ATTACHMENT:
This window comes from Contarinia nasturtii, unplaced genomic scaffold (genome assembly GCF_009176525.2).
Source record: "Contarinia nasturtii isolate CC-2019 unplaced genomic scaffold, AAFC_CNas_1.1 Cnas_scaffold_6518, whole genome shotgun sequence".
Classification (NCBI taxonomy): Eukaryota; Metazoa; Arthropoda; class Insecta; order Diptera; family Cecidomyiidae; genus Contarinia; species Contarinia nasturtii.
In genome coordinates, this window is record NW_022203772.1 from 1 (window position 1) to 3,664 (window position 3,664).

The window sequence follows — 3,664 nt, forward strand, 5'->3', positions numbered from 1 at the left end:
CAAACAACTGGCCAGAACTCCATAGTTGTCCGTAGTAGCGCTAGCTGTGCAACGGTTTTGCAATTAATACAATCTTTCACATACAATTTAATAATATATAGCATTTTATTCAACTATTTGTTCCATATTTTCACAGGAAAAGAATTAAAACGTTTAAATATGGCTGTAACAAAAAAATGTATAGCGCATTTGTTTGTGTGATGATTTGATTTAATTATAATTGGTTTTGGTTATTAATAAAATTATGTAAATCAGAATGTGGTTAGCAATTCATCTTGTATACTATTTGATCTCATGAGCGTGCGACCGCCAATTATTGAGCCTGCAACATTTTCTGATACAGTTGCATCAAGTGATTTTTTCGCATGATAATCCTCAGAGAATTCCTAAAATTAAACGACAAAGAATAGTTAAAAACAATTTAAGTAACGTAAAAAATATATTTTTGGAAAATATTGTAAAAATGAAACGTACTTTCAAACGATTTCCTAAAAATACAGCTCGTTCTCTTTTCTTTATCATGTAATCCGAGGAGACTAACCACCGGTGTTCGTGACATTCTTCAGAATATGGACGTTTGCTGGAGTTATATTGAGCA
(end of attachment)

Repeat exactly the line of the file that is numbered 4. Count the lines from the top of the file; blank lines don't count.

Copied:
In genome coordinates, this window is record NW_022203772.1 from 1 (window position 1) to 3,664 (window position 3,664).